Trump’s talk of Afghanistan cease-fire appears to surprise the Taliban, Afghan government thumbnail

Trump’s talk of Afghanistan cease-fire appears to surprise the Taliban, Afghan government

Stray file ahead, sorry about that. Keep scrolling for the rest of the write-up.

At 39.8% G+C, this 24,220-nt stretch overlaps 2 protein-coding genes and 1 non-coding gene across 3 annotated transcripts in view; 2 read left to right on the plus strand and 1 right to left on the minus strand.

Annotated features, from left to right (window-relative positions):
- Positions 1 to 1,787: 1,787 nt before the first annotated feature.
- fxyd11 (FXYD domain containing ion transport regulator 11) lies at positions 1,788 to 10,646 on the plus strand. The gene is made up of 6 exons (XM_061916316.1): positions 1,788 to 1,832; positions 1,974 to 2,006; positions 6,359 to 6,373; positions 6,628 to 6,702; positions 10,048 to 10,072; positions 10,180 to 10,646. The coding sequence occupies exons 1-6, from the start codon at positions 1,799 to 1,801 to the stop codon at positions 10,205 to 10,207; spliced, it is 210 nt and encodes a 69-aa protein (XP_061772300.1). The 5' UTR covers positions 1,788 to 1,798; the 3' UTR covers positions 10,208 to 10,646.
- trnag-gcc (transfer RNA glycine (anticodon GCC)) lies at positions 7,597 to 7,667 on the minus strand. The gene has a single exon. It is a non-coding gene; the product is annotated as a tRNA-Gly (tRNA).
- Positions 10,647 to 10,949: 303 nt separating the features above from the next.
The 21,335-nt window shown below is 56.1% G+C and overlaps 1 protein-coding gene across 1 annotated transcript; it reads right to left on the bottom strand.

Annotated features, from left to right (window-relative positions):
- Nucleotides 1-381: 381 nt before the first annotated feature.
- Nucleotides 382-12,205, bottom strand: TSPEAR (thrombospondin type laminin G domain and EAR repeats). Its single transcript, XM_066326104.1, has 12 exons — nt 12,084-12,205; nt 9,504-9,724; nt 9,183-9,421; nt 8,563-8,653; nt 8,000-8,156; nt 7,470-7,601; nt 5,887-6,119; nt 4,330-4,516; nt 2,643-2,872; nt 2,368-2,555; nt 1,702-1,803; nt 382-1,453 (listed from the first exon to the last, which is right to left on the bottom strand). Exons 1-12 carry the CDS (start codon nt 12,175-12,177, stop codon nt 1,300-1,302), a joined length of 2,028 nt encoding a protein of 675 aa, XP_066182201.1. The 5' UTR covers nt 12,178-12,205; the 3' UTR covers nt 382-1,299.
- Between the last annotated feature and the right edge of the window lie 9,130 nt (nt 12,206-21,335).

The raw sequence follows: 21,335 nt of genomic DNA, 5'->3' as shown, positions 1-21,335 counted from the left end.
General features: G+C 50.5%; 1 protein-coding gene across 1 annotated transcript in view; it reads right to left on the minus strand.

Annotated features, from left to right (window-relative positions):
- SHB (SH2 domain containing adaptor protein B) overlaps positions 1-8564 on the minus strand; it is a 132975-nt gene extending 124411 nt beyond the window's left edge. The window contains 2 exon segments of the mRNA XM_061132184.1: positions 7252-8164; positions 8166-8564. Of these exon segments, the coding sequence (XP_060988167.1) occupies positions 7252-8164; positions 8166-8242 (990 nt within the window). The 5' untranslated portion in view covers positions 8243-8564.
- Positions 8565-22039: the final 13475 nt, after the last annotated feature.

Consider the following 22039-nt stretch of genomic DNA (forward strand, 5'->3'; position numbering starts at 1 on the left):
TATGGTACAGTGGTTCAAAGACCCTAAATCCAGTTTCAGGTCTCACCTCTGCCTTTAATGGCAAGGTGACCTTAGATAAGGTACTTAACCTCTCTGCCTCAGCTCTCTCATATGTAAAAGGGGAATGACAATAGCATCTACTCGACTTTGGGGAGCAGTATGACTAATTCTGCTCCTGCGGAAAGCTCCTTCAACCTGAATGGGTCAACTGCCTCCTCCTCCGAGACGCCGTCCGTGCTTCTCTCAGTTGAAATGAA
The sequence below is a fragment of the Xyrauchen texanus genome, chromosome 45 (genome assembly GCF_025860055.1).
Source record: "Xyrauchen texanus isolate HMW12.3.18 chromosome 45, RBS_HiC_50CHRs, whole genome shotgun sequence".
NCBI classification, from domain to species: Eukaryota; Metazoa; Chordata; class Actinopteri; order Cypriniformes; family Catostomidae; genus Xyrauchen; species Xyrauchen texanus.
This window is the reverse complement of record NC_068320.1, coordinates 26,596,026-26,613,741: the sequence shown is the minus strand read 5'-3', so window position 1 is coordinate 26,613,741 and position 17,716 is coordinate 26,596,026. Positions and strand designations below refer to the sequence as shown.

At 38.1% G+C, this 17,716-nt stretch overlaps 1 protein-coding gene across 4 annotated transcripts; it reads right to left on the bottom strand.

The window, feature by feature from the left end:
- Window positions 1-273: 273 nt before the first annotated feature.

President Trump’s confident assertion that the Taliban is ready and even eager for a cease-fire demanded by the United States in Afghanistan’s 18-year-old war may be more wishful thinking than reality.Declaring that the U.S.-Taliban talks he abruptly canceled in September are back in motion, Trump said during a Thanksgiving Day visit to troops in Afghanistan that the Taliban “wants to make a deal. And we’re meeting with them, and we’re saying it has to be a cease-fire.”“They didn’t want to do a cease-fire, but now they do want to do a cease-fire,” Trump said of the militants. “It will probably work out that way. … We’ve made tremendous progress,” he added.But on Friday neither the Taliban nor the government of Afghan President Ashraf Ghani indicated that a cease-fire was near, or even being discussed in resumed U.S. negotiations.At the time the U.S.-Taliban talks ended, the two sides were preparing to sign a draft agreement that called for a reduction in violence. But it specifically declared that any discussion of a cease-fire was to be left to follow-on negotiations between the militants and the government in Kabul.In a statement, the Taliban said that remains their understanding. “We are ready to talk, but we have the same stance to resume the talks from where it was suspended,” Taliban spokesman Zabihullah Mujahid told The Washington Post.Ghani spokesman Sediq Seddiqi said that Trump’s brief visit there was “important,” but that “we will have to see” if there has been any change in the status of peace talks.“It is too early to comment on any changes or any perceived changes,” Seddiqi said.Even the administration voiced a lower expectation than Trump. “As the president said, we are restarting talks with the Taliban. The focus will be on reducing violence,” said a senior administration official, who like others discussed the closed-door talks on the condition of anonymity. “If an agreement can be reached, the two sides could potentially expand the talks and pave the way for signing a peace agreement.”After nearly a year of U.S.-Taliban negotiations, held in the Qatari capital of Doha and led on the U.S. side by special envoy Zalmay Khalilzad, they reached a four-part agreement that included a partial withdrawal of U.S. troops, a Taliban pledge to sever relations with al-Qaeda and to ensure that none of the territory it controls — now more than 50 percent of Afghanistan — would be used for terrorism activities directed at the United States or its allies.The Taliban also committed to beginning direct talks with the Afghan government, with a cease-fire at the top of the agenda.But after secretly planning a m
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